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|The School Concert (standard:humor, 1965 words)|
|Author: Ian Hobson||Added: May 28 2010||Views/Reads: 1646/978||Story vote: 0.00 (0 votes)|
|Based on a true story – I should know, I was there. Very strong language from the start.|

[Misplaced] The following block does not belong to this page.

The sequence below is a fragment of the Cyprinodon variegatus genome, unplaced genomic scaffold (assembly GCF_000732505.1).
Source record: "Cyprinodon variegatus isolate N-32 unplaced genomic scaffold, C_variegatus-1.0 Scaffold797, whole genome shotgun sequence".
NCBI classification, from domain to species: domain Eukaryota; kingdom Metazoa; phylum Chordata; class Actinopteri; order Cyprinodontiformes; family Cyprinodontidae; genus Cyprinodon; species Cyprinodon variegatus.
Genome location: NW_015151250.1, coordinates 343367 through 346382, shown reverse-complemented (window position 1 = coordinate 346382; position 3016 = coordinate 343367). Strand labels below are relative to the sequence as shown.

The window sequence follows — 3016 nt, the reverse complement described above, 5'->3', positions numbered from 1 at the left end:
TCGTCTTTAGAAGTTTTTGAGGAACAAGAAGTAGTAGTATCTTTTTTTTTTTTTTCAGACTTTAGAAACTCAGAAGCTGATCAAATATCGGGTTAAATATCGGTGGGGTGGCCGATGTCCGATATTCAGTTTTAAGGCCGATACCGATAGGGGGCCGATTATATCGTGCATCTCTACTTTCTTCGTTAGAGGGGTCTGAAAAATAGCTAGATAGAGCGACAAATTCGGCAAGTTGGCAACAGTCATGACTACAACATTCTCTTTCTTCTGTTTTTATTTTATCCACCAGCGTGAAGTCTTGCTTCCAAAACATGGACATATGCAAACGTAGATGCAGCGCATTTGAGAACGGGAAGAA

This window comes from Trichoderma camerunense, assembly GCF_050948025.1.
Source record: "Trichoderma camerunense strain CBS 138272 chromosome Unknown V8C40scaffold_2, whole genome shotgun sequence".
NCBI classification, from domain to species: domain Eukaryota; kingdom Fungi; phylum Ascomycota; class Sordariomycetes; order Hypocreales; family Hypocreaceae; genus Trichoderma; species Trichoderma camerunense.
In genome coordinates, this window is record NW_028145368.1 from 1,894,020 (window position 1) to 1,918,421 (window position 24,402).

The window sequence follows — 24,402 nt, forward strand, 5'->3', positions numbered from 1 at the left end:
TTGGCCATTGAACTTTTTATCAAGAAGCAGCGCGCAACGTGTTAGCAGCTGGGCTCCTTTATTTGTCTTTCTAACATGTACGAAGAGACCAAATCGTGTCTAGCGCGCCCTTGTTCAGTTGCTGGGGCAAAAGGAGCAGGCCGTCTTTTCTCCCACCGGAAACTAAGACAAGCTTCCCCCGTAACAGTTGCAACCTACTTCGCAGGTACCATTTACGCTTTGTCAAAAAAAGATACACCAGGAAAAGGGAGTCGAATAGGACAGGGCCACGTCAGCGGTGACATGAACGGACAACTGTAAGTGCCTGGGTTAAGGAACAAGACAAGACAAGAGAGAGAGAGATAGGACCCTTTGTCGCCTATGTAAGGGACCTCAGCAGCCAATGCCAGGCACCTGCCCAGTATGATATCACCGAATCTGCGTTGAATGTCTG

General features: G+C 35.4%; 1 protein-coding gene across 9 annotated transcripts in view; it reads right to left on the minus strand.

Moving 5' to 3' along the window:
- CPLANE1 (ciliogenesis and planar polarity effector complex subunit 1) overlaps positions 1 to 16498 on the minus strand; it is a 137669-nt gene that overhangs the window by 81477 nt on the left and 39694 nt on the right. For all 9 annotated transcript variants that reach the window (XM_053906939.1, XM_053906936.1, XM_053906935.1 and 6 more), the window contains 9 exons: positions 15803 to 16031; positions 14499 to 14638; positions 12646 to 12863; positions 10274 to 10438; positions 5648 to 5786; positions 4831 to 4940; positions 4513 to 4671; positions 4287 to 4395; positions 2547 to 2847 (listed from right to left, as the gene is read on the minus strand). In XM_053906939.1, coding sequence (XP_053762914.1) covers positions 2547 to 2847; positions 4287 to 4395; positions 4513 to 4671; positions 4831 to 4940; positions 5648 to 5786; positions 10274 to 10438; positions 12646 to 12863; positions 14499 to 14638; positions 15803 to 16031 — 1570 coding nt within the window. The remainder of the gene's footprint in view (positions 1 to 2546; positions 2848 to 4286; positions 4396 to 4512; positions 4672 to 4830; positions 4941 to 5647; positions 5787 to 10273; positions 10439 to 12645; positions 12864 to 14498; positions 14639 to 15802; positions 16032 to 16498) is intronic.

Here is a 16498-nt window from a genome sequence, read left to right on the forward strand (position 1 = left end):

©2010 Ian Hobson 'Oh you dirty bugger!' said Atkins, holding his nose. He wasn't from Yorkshire, like the rest of us, and had what I thought was a rather hoity-toity accent. 'He's a mucky... c cunt.' Nash had a stutter but made up for it by having the foulest mouth in the school. The object of my classmates' scorn was Smith who was standing on his chair, in the centre of the classroom, and two-handedly wafting a series of farts towards those of us seated behind him. But none of this was unusual, I suppose, in fact it was fairly typical for a Tuesday morning in a Secondary School. Yes, Assembly was over and we'd just arrived in Mr Green's classroom for our first lesson of the day. Amidst the general outcry, Johnson, sitting to my right, pulled some folded paper pellets from his blazer pocket and began to fire them, with the aid of a thick rubber band, at the source of the foul stink and, fortunately, his third missile hit Smith's left ear, making him yelp before sitting down again, just as the last few stragglers wandered in, followed by Mr Green. 'Good morning, boys!' We were the only all boy class in the school; all fourteen going on fifteen - apart from Smith, who was fourteen going on three. We were supposedly having classes biased towards technical and practical subjects; technical drawing and metalwork and such. But most of us were just killing time; a few more months and we'd be free. Free of school. Free of teachers. And free of idiots like Smith. Freer than we could have imagined back then in the mid-sixties. 'Mornin', sir.' Some of us managed a half-hearted reply. Greeny, our maths teacher, wasn't so bad really; he knew how to control a class and keep the rowdier elements in line. Plus, if you could get him talking about steam trains, that could easily kill a half-hour. He grimaced as he reached the front of the classroom and turned to face us. 'What a miserable-looking lot,' he said. 'But not to worry; I'm going to cheer you all up with some algebra.' There were groans and grumbles all round; not one of us liked algebra, or had the vaguest idea of what possible use it could have. Worse still: it was a double maths lesson. 'Right, get your exercise books out, and Smith, stop picking you nose, boy! Before any more of your brain falls out.' 'Thus nowt left to fall out, sir,' said Barnes. 'He's a mucky c c c cunt,' stuttered Nash though, sensibly, not loud enough for Mr Green to hear above the laughter. Swearing was a caning offence. Smith flashed two fingers at Barnes and then used one of them to have one last poke, before depositing the result of his excavations onto the side of the ink-stained, and long-redundant, inkwell hole in his antiquated desk. As I pulled my exercise book from my bag, I sneaked a quick look at my hand-written timetable. Oh shit! I'd forgotten the next lesson was Music. *** 'But we won't be in it, will we, sir?' Johnson asked. The very same question had sprung to my mind, as our music teacher, Mr Scott, had just dropped the bombshell that every class in the school was to perform in the forthcoming school concert. Surely he couldn't be dumb enough to put us lot, a class of nineteen, musically-inept, lads in the concert? He'd look an even bigger pillock than he already was. 'There are to be no exceptions,' said the pillock. 'Every class in the school will be on stage to sing a least one song.' He got up from his piano stool and gave us all a particularly evil grin. 'And don't worry,' he said, as if he had just read my mind. 'I'll be putting you lot on towards the end of the concert and, by then, it will be perfectly obvious that I can teach.' This produced a chorus of loud groans and other verbal expressions of dismay which, ironically, was Click here to read the rest of this story (154 more lines)
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